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SpaceX landing on the moon in 2023

SpaceX landing on the moon in 2023

After the successful landing of the Orion spacecraft in the Pacific Ocean, NASA Administrator and former US Senator Mr. Bill Nelson announced during a press conference that NASA plans to go to Mars by the end of 2030 and in addition SpaceX landing on the moon in 2023 will also take place. In this conference, he also shared details about SpaceX’s Starship moon probe. The event was also attended by several NASA officials, including Michael Sarafin, NASA’s Artemis 1 mission manager, who shared his latest thoughts on the performance of the Orion spacecraft during its descent to Earth (and at breakneck speed). .

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Details of the SpaceX spacecraft landing mission on the moon

During its trip to the moon and back, the Orion spacecraft performed better than NASA engineers had originally expected. The spacecraft’s power generation, which is done through solar panels, produced more energy than expected and was extremely efficient. As part of the mission’s operations, NASA conducted additional test objectives to push the spacecraft to its limits in order to add more information about its performance for future missions. The next mission of Artemis will include the transfer of the crew, and NASA will use the data from this mission for the next mission, but also changes will be made to the spacecraft.

These modifications include the hand controllers, life support system and displays (all of which enable the crew to monitor and control the spacecraft). However, the next spacecraft will reuse several parts of the spacecraft that landed today. These include antennas, control units and GPS receivers.

SpaceX landing on the moon in 2023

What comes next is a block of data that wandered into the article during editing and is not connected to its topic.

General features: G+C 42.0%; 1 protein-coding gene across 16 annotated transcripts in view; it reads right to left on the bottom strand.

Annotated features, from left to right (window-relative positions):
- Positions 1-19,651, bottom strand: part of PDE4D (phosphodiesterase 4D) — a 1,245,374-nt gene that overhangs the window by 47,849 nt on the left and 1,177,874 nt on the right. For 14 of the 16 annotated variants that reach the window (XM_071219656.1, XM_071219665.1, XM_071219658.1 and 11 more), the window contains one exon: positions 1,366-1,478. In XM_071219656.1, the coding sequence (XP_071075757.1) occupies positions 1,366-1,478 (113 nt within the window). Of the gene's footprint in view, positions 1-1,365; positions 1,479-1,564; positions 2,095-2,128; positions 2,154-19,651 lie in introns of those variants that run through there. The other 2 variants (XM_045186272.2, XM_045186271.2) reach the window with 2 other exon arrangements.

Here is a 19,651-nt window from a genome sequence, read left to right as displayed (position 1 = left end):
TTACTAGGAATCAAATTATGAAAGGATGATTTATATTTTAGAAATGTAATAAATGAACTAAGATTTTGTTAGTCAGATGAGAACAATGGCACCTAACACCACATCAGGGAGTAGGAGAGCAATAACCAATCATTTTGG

After today’s successful landing, NASA Administrator Bill Nelson revealed that his agency is planning Mars missions by the end of the 2030s.

In fact, the goal of going to Mars was first announced to our organization by Obama. And at the time it was thought that we would get there around 2033. But this discussion was for at least 12 years ago. And now, a goal more realistic and faster than we imagined will be achieved by the end of the 2030s. A lot of this depends on new technologies, the ability to sustain humans for long periods of time all the way. Part of that is how quickly we can get to Mars with a crew. And so, we ended up with the Office of Management and Budget on nuclear thermal propulsion and nuclear electric propulsion research. I think Congress will support it. New technologies that will get us there faster, and that’s why we set a goal of going to Mars in the late 2030s.

NASA’s Artemis 1 mission manager, Michael Sarafin, also shared the spacecraft’s final performance during today’s reentry and landing. He explained that:

In terms of contingencies during re-entry, I don’t see any issues with separating the crew and service module, re-orienting the spacecraft to the re-entry interface position, taking an aerodynamic picture, the entire jump profile. In the process we had two long outages, each lasting six minutes. After we get the capsule back to shore, we need to look at the mission data recorders to see if there’s anything related. But early on, the spacecraft passed the re-jump path well. As Howard mentioned earlier, the approach guidance system was very specific to the intended landing site.

NASA will now evaluate data from Orion over the next few months to reach final conclusions about its performance. It aims to select the Artemis II crew early next year.

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